Dublin Transcription Week
March 28th - April 1st
Transcription Week is a week-long Transcribathon event taking place from the 28th of March to the 1st of April where people from all over Ireland, and beyond, will work together to unlock important historical documents and make them more easily available to historians, researchers, students and members of the public.
These handwritten records have been available up to now in hard copy or in some cases as digital photographs. However, the text has not easily been accessible, and because of that these important sources have not been as widely consulted as they could be.
During Transcription Week, transcribers can type in the handwritten information and enrich the documents by identifying place-names, dates or other historical data.
Dublin Transcription Week | 28 March — 1 April 2022 | Online Event
March 21st — 25th | Preparation week | We will release pre-recorded videos with more details of the Transcription Week Transcribathon project, context for the collections to be transcribed and a tutorial on how to set up an account, transcribe a document and add enrichments.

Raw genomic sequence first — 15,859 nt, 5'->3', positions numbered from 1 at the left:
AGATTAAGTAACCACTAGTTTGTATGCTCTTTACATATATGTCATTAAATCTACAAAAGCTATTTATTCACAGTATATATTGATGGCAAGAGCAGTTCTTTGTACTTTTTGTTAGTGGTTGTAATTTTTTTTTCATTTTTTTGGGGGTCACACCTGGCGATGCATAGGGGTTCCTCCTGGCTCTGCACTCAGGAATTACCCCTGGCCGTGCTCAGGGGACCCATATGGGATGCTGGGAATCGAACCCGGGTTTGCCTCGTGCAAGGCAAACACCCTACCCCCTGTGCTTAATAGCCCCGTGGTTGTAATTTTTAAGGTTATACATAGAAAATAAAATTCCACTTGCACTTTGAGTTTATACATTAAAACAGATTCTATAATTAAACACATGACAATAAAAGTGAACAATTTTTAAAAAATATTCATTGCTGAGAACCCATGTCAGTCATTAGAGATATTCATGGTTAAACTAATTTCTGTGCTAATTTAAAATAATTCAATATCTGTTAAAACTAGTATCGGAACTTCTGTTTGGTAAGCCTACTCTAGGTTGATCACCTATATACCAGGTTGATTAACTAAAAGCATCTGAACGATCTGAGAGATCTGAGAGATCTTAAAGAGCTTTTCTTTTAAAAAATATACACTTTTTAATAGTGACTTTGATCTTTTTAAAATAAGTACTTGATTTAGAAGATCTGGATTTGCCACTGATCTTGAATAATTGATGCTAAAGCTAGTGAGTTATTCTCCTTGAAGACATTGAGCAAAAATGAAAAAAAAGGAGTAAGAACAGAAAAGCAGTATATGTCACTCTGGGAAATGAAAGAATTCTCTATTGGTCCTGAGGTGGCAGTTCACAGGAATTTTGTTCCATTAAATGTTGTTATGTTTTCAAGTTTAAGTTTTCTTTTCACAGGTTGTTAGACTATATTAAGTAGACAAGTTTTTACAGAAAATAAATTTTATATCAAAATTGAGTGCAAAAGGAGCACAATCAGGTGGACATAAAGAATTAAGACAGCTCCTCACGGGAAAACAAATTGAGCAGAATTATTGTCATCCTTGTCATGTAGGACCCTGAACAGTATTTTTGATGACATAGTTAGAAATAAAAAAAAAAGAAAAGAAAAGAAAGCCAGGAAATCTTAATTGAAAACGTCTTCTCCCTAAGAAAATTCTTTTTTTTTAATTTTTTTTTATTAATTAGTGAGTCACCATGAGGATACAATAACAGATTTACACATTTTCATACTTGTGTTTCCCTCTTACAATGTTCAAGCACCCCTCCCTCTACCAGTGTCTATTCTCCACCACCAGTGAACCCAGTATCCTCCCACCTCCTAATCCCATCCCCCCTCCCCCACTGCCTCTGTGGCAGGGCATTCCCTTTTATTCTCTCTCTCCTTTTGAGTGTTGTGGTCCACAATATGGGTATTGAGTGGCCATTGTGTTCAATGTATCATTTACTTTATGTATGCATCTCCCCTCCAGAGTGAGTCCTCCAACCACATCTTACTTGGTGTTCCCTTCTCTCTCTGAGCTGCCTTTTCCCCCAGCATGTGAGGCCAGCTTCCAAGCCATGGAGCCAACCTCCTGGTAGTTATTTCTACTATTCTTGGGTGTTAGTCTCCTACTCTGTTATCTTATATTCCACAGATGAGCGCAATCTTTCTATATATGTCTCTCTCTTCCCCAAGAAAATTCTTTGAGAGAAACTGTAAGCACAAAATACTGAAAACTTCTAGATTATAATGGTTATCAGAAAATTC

March 28th – April 1st | Transcription week | During Transcription Week we will run an optional online workshop each afternoon (duration 60 minutes). Register for the workshops here.
The workshops facilitators will demonstrate how to transcribe and add to documents. They will also troubleshoot problems participants may run into during their transcribing work.
The workshops are there to help you along with your transcriptions, and for you to take part in the Transcribathon community but you don’t need to attend them to take transcribe any documents. Just register an account here and when the Dublin material is released on March 28th start transcribing!
The Wide Streets Commission re-designed medieval Dublin (which was built along a west-east axis) replacing it with a city aligned along a north-south axis, with streets following mathematically-straight lines. The Wide Street Commission Collection includes minute books, architectural drawings, jury books, and manuscript maps. It details the City as it was, what it became, and includes details of what it could have been had different decisions been implemented.
The elected Dublin City Council (DCC) was established in 1840. Although the franchise was confined to property owners it was wide enough to cross the religious divide. In 1841 Daniel O’Connell, ‘the Liberator’, became the first Catholic Lord Mayor in over 150 years.
The DCC held its meetings on the first Monday of each month. Notes were taken by the Town Clerk of Dublin and by his assistants, and these were worked up into minutes of meetings that were entered into large bound volumes which were then painstakingly indexed by the clerks.